While the must-haves may change — from spacehoppers to tamagotchis to Hatchimals and back again — there are a few classic options for kids’ toys and games that remain timeless, and with very good reason. The best children’s board games have either resisted the ravages of time, coming out in a new form every Christmas until they’ve more incarnations than Doctor Who, or done something to shake up the genre, and our list of the best games of 2017 has a little bit of both.
What you choose and how you play it is up to you (within reason, of course, those instructions are there for a reason), but there are some practical concerns to think about, which is why each of our picks comes with guidelines for age appropriateness and number of players. No-one knows your child better than you do, so if they’re just under the lower age limit but you think they can handle the academic rigours or breakneck speed of some of the games for older kids, go ahead. All of our choices are completely suitable games for kids of all ages, but word or logic games intended for preteens may prove a bit challenging if they’re still in Key Stage 1.
Most of our picks can be played with two people or more, and one can even be played solo, so they’re great for down-time any time, no need to wait for big gatherings. Plus, board games and card games always make a great affordable gift, with asking prices just peeking into double figures. So what’s not to love? Keep reading for our round-up of the best board games, card games and crowd-pleasing party games for kids this year.
Like a dessert-based, kid-friendly version of Russian Roulette, Pie Face is a laugh (or fearful squeal) a minute. There’s not that much to it really, but that’s where its charm lies, because it’s simple and enjoyable enough that even the smallest members of the family can get involved. Just spin the spinner, crank the handle the number of times indicated, and hope you don’t get a handful of whipped cream or a wet sponge to the face. Just try to ignore how pleased they are to see you shamed-faced and dressed up like a trifle, for the sake of your sanity, and it’s great, messy fun for all.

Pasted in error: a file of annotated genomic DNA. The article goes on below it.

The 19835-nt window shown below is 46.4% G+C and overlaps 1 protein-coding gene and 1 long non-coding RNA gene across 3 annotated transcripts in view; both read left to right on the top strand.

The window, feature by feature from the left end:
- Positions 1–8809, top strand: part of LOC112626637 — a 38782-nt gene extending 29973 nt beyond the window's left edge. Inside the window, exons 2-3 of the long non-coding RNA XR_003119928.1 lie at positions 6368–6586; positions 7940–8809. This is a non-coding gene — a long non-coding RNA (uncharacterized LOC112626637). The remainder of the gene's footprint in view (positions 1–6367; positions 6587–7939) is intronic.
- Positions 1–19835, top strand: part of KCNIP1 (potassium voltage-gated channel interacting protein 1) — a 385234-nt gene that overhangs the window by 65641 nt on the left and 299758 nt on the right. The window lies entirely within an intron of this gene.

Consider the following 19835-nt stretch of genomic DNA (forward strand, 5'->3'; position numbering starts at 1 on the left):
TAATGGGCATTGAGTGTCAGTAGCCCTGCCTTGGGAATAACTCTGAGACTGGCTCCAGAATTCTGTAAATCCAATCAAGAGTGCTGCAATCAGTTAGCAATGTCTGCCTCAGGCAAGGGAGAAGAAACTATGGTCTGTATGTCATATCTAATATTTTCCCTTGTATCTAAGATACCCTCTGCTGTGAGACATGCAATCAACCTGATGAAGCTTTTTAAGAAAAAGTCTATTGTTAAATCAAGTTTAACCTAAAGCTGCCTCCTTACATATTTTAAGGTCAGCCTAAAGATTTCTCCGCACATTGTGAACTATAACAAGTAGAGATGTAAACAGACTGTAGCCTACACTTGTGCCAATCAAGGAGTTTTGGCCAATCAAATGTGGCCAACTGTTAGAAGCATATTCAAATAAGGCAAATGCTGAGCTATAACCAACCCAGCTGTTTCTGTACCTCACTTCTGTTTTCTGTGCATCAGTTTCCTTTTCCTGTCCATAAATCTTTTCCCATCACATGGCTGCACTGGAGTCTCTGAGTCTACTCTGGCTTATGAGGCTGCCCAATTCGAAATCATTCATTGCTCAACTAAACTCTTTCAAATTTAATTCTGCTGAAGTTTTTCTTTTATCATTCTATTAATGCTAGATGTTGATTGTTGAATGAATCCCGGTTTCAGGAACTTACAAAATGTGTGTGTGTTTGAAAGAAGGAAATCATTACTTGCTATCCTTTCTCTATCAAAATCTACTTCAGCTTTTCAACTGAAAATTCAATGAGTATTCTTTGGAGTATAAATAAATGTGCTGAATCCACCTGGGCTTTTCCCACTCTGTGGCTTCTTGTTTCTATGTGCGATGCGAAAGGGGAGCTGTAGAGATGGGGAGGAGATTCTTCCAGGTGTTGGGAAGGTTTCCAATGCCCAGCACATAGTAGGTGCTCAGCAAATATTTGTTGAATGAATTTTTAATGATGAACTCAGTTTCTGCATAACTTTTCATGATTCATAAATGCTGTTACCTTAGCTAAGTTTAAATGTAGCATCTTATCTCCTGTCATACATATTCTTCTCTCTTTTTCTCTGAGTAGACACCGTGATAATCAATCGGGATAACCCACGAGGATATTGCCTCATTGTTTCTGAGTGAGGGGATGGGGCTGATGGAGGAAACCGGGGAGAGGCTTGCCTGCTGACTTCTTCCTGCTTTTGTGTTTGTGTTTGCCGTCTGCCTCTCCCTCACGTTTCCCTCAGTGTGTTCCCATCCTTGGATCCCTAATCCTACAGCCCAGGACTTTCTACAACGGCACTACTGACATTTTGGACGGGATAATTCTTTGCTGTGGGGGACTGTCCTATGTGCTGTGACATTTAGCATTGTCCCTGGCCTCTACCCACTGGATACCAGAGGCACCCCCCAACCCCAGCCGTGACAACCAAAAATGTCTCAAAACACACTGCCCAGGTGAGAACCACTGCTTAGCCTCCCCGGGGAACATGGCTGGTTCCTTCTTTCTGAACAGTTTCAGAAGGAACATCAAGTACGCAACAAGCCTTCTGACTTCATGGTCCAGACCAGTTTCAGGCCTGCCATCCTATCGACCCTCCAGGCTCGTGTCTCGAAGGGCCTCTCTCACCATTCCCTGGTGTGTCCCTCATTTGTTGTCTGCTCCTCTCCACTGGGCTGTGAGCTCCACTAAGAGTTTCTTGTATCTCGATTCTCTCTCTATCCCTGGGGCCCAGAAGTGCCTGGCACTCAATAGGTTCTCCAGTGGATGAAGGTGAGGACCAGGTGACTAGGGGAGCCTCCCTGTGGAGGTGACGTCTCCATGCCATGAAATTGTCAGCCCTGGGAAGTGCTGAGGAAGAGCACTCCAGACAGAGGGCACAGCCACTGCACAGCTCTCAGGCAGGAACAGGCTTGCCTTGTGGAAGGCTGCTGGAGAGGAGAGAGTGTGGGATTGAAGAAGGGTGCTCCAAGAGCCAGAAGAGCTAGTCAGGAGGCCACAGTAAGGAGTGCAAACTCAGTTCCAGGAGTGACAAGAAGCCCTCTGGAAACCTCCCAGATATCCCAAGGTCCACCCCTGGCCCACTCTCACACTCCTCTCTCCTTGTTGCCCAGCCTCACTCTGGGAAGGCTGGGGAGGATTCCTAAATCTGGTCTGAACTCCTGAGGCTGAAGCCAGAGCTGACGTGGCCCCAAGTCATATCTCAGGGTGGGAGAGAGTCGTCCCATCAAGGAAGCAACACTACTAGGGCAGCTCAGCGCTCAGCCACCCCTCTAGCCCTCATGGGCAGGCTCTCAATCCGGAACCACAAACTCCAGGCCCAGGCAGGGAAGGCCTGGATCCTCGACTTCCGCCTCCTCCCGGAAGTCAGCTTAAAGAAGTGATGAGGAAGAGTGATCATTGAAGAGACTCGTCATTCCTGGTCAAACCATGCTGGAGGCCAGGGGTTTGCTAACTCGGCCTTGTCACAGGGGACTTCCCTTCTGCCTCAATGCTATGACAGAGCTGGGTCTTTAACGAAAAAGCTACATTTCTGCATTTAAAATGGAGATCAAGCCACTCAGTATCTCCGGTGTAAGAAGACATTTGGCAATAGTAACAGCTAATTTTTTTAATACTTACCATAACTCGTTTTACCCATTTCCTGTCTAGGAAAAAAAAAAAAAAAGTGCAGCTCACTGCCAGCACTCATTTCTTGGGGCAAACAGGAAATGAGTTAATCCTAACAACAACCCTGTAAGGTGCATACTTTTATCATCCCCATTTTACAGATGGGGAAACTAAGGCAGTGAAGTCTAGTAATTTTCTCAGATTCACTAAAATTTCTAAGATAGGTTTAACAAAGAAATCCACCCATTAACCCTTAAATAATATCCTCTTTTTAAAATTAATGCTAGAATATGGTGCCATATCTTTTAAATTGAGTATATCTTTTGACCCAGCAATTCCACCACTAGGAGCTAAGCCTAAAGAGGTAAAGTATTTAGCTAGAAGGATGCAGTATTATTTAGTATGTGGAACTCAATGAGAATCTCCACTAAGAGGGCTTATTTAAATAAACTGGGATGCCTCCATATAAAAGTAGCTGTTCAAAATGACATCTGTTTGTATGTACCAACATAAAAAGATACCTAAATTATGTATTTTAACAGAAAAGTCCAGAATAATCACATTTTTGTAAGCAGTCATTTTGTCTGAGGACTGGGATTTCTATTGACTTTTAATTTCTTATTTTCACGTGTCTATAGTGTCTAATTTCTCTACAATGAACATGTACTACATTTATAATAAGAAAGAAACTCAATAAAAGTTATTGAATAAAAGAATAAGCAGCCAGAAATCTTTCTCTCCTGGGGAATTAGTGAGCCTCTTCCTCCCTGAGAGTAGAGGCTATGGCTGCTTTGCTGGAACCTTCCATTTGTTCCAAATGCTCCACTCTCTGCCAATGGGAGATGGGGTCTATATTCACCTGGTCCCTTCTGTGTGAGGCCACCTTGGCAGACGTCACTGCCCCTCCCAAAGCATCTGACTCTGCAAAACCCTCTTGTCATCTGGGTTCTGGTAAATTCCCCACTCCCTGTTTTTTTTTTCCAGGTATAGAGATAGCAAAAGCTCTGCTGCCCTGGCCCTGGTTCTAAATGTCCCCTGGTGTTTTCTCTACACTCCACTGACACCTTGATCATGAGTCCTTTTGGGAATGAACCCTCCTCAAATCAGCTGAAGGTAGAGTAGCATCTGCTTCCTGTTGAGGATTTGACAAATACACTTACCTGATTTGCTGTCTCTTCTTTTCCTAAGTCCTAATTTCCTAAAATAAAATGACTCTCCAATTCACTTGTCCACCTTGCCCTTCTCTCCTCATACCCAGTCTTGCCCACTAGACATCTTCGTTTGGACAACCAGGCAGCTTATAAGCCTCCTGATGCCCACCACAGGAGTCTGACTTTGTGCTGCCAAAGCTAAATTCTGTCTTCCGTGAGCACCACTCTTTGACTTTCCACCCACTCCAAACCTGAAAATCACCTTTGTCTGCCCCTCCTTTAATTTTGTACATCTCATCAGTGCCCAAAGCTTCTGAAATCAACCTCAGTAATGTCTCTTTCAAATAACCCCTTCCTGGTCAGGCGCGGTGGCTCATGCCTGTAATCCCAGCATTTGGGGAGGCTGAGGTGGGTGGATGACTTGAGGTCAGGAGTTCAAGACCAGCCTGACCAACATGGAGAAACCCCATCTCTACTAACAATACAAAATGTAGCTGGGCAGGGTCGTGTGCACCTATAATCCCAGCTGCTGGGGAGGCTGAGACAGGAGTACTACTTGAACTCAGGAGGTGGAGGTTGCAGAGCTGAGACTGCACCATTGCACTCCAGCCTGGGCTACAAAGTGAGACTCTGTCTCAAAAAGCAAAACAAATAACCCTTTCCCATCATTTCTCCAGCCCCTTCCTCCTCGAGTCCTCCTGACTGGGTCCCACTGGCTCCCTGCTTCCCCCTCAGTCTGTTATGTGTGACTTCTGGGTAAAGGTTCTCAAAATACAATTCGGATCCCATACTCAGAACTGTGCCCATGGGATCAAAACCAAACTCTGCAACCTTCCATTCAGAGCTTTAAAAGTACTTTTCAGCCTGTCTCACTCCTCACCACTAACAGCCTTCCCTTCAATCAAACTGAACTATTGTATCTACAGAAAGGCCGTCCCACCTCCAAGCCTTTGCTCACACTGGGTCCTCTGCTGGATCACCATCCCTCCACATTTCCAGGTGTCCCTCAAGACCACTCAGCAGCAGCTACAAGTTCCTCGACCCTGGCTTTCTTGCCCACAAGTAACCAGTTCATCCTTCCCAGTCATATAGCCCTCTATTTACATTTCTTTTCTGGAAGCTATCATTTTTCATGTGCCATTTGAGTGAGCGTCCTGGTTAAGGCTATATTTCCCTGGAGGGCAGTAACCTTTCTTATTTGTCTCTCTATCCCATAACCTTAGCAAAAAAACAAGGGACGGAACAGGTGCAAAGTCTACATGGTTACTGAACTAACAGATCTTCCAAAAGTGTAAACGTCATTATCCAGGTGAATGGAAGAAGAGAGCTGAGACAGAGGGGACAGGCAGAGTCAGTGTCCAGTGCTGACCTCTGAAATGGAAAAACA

While this fast-paced card game is nowhere near as violent as its name suggests, it’s more than enough to set the pulse racing. The premise is simple: every player draws a card in turn, and if that card is an exploding kitten, they’re out of the game. Along the way, you’ll find cards that’ll let you peek at what’s coming up in an attempt to save yourself from explosion (in other words, curiosity saves the cat). It’s remarkably easy to learn, but immersive at the same time, so it’s just the thing to capture older kids’ attentions and imaginations.
We all know that kids love learning stuff, but mostly, they love knowing stuff. Dinkee, the little sibling of grown-up party game Linkee, gives them the chance to show off their logic skills by getting them to answer four simple questions and figure out what links them all together. Once they have, they get to shout out (another of their favourite things) the magic phrase “Dinkee!”, and if they’re right, they win the card. With 800 questions to answer and a brain-training element, it’s hours and hours of fun in which they won’t even realise they’re learning, and isn’t that the best kind?